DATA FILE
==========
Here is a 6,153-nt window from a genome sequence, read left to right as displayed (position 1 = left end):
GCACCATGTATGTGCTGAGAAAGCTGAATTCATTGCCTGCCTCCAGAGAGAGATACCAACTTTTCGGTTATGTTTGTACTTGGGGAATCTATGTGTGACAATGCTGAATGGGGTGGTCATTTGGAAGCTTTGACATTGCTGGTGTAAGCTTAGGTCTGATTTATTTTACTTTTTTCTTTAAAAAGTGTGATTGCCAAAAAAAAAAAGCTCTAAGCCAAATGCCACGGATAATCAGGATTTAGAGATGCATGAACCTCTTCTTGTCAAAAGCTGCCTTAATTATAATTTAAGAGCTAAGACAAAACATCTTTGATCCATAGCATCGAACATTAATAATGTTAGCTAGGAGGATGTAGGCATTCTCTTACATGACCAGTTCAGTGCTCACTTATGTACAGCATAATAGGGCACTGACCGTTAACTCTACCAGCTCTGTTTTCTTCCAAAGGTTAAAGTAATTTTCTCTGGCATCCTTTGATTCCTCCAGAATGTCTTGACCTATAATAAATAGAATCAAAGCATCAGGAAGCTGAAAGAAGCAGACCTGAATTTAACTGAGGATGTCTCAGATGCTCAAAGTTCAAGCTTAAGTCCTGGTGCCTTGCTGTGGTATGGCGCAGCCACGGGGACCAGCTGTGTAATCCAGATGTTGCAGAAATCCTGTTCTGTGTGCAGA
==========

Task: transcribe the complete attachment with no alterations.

Here is a 6,153-nt window from a genome sequence, read left to right as displayed (position 1 = left end):
GCACCATGTATGTGCTGAGAAAGCTGAATTCATTGCCTGCCTCCAGAGAGAGATACCAACTTTTCGGTTATGTTTGTACTTGGGGAATCTATGTGTGACAATGCTGAATGGGGTGGTCATTTGGAAGCTTTGACATTGCTGGTGTAAGCTTAGGTCTGATTTATTTTACTTTTTTCTTTAAAAAGTGTGATTGCCAAAAAAAAAAAGCTCTAAGCCAAATGCCACGGATAATCAGGATTTAGAGATGCATGAACCTCTTCTTGTCAAAAGCTGCCTTAATTATAATTTAAGAGCTAAGACAAAACATCTTTGATCCATAGCATCGAACATTAATAATGTTAGCTAGGAGGATGTAGGCATTCTCTTACATGACCAGTTCAGTGCTCACTTATGTACAGCATAATAGGGCACTGACCGTTAACTCTACCAGCTCTGTTTTCTTCCAAAGGTTAAAGTAATTTTCTCTGGCATCCTTTGATTCCTCCAGAATGTCTTGACCTATAATAAATAGAATCAAAGCATCAGGAAGCTGAAAGAAGCAGACCTGAATTTAACTGAGGATGTCTCAGATGCTCAAAGTTCAAGCTTAAGTCCTGGTGCCTTGCTGTGGTATGGCGCAGCCACGGGGACCAGCTGTGTAATCCAGATGTTGCAGAAATCCTGTTCTGTGTGCAGA